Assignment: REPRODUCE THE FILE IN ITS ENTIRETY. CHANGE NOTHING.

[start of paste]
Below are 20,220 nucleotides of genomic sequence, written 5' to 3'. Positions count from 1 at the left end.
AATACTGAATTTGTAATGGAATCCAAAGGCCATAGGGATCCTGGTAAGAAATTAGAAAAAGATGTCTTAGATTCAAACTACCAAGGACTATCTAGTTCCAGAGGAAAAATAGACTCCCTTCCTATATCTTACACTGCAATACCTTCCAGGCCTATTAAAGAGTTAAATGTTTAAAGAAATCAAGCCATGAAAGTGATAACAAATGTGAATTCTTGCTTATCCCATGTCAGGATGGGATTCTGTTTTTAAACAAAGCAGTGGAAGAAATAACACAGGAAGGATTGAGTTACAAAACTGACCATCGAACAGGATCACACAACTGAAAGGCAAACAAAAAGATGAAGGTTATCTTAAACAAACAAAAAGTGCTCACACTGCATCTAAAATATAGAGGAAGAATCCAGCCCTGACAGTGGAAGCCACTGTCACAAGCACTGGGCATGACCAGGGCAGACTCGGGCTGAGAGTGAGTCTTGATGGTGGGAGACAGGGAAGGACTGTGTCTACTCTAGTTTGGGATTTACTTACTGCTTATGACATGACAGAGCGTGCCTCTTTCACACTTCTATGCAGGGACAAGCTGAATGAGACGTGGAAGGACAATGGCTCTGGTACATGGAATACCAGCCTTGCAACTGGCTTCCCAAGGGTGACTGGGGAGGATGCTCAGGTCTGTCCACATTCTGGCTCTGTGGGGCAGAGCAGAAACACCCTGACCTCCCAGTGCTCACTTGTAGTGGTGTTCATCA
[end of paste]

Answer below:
Below are 20,220 nucleotides of genomic sequence, written 5' to 3'. Positions count from 1 at the left end.
AATACTGAATTTGTAATGGAATCCAAAGGCCATAGGGATCCTGGTAAGAAATTAGAAAAAGATGTCTTAGATTCAAACTACCAAGGACTATCTAGTTCCAGAGGAAAAATAGACTCCCTTCCTATATCTTACACTGCAATACCTTCCAGGCCTATTAAAGAGTTAAATGTTTAAAGAAATCAAGCCATGAAAGTGATAACAAATGTGAATTCTTGCTTATCCCATGTCAGGATGGGATTCTGTTTTTAAACAAAGCAGTGGAAGAAATAACACAGGAAGGATTGAGTTACAAAACTGACCATCGAACAGGATCACACAACTGAAAGGCAAACAAAAAGATGAAGGTTATCTTAAACAAACAAAAAGTGCTCACACTGCATCTAAAATATAGAGGAAGAATCCAGCCCTGACAGTGGAAGCCACTGTCACAAGCACTGGGCATGACCAGGGCAGACTCGGGCTGAGAGTGAGTCTTGATGGTGGGAGACAGGGAAGGACTGTGTCTACTCTAGTTTGGGATTTACTTACTGCTTATGACATGACAGAGCGTGCCTCTTTCACACTTCTATGCAGGGACAAGCTGAATGAGACGTGGAAGGACAATGGCTCTGGTACATGGAATACCAGCCTTGCAACTGGCTTCCCAAGGGTGACTGGGGAGGATGCTCAGGTCTGTCCACATTCTGGCTCTGTGGGGCAGAGCAGAAACACCCTGACCTCCCAGTGCTCACTTGTAGTGGTGTTCATCA